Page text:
And these experts, certainly in distance learning institutions, are often bound only, like the students, by lengthy threads to remote locations. Their reputation, the weight of their knowledge a product of those parts of their thinking that has been published for public consumption. It then comes down to the quality of learning experience through tutors, online and other support. We should think of each online module as a virtual game, with all those ins and outs and possibilities thoroughly tested for the experience; exactly, in fact, as occurs in the Institute of Educational Technology atThe OU.
Siemens (2005) considers the shift to greater control by the learner rather than the institution.
Constructivism, social constructivism and now connectivism are the learning paradigms. If education at close quarters in the Oxbrdige tutorial, involves dialogue, reflection and critical analysis, these are the same qualities that can be acheived online at less cost and at greater conveniece.
The essence of learning
Conole (2008) Web 2.0 the collective and the network.
As in the physical world with its cliques and networks, from old school-tie to Free Masons, so online, despite our desire to exploit the ability to connect, there are controls and limits. You cannot wade in and exchange with much authority, the hero expert author of the books or papers yiu have come to admire. Seely-Brown and others are right to consider how all of us, unwittingly or deliberately, first engage as an apprentice of some sort. We must begin on the periphery. If dropped into the heart of things too soon our ignorance will mean we have no purchase at the centre and centrifugal forces will cast us aside.
As one commentator is right to point out, the Internet is the real world.
A movie, or novel is fiction, but online with increasineg ease, we behave in just the same way with someone a thousand miles away as someone sitting opposite us.
Web 2.0 = niche communities, social purposes, collective political action, amateur journalism, social commentary.
Just as we can have the successful, recognised and respected amateur journalist and amateur sports coach, so surely can we have the amateur academic, if only in the sense that none of these people are paid. We can all surely think of professional journalists, coaches and academics who are amateurish in their words, actions and thoughts. Just as there are successful ‘citizen journalists’ even the ‘amateur novelist’ who self-publish are there not likely to be ‘amateur scholars’ even tutors, anyone with that vocational desire to share their thinking in order to develop the knowledge of others?
Have we not reached a stage with the plethora of quality content online and the multitude of groups that you could join, that you could learn a great deal to a high academic standard or level of performance, entirely for free both in cost terms and the constructs of an educational institution. You may not have the piece of paper at the end of it or the letters after your name, or indeed the title before your name, but when did any qualification qualify you to do something with it?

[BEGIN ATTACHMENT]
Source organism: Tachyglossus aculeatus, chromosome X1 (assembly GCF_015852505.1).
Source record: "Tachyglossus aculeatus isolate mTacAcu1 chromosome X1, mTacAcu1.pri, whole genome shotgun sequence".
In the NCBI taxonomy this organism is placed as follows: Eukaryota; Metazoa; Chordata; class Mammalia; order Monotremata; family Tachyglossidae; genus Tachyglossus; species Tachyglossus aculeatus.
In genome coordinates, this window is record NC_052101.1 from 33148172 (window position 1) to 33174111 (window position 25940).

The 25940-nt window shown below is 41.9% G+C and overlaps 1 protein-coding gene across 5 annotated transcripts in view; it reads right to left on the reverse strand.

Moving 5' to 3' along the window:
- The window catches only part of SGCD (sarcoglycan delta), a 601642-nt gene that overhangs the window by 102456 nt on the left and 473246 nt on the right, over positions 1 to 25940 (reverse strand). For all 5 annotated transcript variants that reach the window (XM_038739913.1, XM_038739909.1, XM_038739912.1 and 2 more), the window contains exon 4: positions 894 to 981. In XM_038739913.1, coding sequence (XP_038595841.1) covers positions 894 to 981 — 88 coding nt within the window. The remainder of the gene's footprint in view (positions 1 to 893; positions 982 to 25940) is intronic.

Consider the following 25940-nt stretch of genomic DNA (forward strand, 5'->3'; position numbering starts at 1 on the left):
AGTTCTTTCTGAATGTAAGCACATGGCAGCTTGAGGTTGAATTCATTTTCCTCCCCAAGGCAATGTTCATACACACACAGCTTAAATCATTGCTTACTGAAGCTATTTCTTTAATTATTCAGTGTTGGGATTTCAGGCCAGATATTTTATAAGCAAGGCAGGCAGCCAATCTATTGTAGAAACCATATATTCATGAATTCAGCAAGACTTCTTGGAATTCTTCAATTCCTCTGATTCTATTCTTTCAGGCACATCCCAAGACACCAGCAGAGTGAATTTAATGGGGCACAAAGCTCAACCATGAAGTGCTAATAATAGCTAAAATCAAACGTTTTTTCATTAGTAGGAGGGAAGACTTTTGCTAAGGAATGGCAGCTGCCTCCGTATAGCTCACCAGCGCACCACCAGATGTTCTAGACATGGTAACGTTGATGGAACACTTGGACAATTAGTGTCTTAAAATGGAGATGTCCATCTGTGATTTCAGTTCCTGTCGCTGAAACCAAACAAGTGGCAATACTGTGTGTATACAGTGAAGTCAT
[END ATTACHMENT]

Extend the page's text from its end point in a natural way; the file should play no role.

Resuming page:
Seely-Brown and Adler ( 2008) talk of this shift to participation and demand-pull.
They talk of education being:
- Socially based Connections light
Organisations (Shirky 2008)
User generated content
In a world of abundance the emphasis is less on the creation of new learning materials than on the selection, aggregation and interpretation of existing materials.
We don’t need more, we need systems that let us draw in the freshest and most significant content on the fly. Dare I also suggest, thst just as music is easily copied and shared for free, that course content, and the learning design can just as easily be lifted and reconstituted?
Weller 2011 i.e. New learning content becomes the remit of students who through the abundance of stuff and connectivity generate new content.
The trick is to isolate those places where people of a likemind gather. You cannot join more than a handful of groups and tske part and so cntribte or gain anything. The tasks therefore becomes to find or form such groups.
Barrows and Tamblyn (1980) problem based learning.
Is identified as the old way of learning. That you present a poblem then teach a way to solve it.
Wenger (1998) the social role of learning and apprenticeship as ‘legitimate peripheral learning’
Bacon and Dillon (2006) Communities of practice.
Siemens and connectivism.
The real issue is user-based content. Eric Schmidt, CEO Google.
More content is generated and put online in any two days in 2011 than was created, published or broadcast between the development of the first means of mass distribution, the printing press and the coming of the Internet. We do in our millions, with extraordinary ease, in 48 hours what had taken some 600 years to do.
Weller,M. (2011) in Spanish Journal of Pedagogy, 249′ pp223-236</p